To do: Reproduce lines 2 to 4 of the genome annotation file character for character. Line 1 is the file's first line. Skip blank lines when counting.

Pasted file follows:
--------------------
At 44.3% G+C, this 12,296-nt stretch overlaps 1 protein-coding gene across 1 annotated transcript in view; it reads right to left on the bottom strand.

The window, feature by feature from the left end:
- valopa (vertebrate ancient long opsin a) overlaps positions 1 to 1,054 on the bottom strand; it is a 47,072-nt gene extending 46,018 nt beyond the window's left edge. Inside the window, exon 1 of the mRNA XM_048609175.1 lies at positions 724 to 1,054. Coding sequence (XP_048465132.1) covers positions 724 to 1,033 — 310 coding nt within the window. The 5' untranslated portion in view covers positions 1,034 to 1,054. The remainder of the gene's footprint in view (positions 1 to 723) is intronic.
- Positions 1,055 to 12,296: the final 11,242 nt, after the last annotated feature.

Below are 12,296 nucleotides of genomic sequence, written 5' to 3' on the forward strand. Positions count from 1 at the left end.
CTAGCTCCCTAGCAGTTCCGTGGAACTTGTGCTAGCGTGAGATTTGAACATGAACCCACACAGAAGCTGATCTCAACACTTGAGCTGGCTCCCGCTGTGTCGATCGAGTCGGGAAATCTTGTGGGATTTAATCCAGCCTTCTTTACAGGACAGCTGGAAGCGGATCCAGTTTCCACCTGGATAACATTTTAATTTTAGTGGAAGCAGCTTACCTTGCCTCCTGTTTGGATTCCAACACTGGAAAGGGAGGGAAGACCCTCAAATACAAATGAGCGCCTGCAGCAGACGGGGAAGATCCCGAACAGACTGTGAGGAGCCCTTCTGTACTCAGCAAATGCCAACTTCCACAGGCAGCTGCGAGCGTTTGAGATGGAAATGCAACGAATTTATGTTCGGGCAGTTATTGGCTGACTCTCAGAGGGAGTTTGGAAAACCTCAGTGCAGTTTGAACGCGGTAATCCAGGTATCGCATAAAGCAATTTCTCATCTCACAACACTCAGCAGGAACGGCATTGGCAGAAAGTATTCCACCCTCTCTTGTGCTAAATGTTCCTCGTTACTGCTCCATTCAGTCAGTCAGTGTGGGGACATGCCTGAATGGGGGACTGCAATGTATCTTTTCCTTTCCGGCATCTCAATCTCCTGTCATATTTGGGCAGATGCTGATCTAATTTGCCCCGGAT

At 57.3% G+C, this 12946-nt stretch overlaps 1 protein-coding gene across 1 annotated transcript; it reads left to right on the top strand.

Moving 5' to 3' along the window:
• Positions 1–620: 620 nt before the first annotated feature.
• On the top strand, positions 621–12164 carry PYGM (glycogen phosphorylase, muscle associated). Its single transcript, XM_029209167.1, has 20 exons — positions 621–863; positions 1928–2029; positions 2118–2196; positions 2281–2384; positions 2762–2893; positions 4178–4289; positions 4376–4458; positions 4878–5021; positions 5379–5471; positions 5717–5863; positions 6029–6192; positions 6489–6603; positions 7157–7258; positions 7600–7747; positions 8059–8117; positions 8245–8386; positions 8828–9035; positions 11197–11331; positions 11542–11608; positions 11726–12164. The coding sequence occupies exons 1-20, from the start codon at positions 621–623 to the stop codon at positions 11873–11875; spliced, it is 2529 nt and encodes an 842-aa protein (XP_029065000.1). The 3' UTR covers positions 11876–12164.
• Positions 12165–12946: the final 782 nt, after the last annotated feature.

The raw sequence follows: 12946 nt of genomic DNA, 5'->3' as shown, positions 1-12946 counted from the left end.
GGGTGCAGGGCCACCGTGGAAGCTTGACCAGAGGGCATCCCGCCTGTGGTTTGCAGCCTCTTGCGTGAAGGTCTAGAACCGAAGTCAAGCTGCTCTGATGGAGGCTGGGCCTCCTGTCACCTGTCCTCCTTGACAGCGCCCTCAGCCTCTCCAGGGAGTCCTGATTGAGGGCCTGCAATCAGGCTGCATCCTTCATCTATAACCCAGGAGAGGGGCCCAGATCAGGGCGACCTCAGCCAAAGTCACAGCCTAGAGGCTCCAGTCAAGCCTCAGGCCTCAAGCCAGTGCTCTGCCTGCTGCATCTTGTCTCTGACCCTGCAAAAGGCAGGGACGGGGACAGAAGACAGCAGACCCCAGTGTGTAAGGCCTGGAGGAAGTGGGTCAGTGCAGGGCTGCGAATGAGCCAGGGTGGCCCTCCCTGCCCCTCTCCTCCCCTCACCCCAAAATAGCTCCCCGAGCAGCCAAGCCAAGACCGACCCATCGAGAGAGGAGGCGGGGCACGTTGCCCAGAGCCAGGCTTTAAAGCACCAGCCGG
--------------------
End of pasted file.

The window, feature by feature from the left end:
- valopa (vertebrate ancient long opsin a) overlaps positions 1 to 1,054 on the bottom strand; it is a 47,072-nt gene extending 46,018 nt beyond the window's left edge. Inside the window, exon 1 of the mRNA XM_048609175.1 lies at positions 724 to 1,054. Coding sequence (XP_048465132.1) covers positions 724 to 1,033 — 310 coding nt within the window. The 5' untranslated portion in view covers positions 1,034 to 1,054. The remainder of the gene's footprint in view (positions 1 to 723) is intronic.
- Positions 1,055 to 12,296: the final 11,242 nt, after the last annotated feature.